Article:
The liquidation of Tower Records, the music industry's most famous retail brand, began Saturday (Oct. 7).
After a 30-hour auction, the process was won by the lead-bidder, Great American, who put together a consortium of other suitors who were bidding on different components of the retailer. The winning bid was $134.3 million.
“It's a sad day for the music business and I feel badly for all Tower employees," says Jim Urie, president of Universal Music Group Distribution. "Tower was probably the greatest brand that will ever exist in music retail.”
In court Michael Bloom, a partner with Philadelphia law firm Morgan, Lewis & Bockius LLP, the law firm that represents the secured trade creditors committee, questioned if the winning bid was the best one. Bloom pointed out that one of Trans World's partners, Hilco Merchant Resources, LLC., upped its bid by $500,000—after the auction closed—thus matching Great American's bid. Bloom claimed the Trans World bid was more beneficial for the 2700 Tower employees and all the trade creditors.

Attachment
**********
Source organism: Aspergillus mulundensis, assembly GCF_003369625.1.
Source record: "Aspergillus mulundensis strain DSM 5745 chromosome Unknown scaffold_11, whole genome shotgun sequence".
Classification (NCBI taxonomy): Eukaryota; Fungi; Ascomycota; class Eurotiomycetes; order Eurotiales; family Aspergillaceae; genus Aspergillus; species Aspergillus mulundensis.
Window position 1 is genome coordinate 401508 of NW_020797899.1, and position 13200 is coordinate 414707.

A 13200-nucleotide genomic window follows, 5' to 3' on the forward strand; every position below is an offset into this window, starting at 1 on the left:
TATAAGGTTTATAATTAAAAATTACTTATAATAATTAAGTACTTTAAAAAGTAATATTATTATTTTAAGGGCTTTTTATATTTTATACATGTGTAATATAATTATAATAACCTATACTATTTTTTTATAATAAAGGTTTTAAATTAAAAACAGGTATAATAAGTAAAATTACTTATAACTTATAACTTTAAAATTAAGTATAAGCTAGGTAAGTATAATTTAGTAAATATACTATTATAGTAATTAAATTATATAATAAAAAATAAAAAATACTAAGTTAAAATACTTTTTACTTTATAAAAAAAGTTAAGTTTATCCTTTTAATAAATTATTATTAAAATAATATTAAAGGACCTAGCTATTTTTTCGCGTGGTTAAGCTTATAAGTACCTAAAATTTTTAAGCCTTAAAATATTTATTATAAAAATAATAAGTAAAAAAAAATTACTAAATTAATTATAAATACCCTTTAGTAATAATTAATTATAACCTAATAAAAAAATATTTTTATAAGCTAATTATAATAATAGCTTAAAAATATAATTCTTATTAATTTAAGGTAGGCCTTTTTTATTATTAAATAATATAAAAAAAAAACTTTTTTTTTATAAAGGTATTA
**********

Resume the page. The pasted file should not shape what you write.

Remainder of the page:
But U.S. Bankruptcy Court Judge Brendan L. Shannon ruled in favor of the Great American bid, noting it was important to vindicate the Chapter 11 auction process.
There is a chance the Tower Records brand could live on via Tower.com. Norton LLC, part of the Great American consortium, put up $3.8 million to acquire Tower.com and Pulse Magazine.
Out-of-business sales at Tower's stores began Oct. 7.
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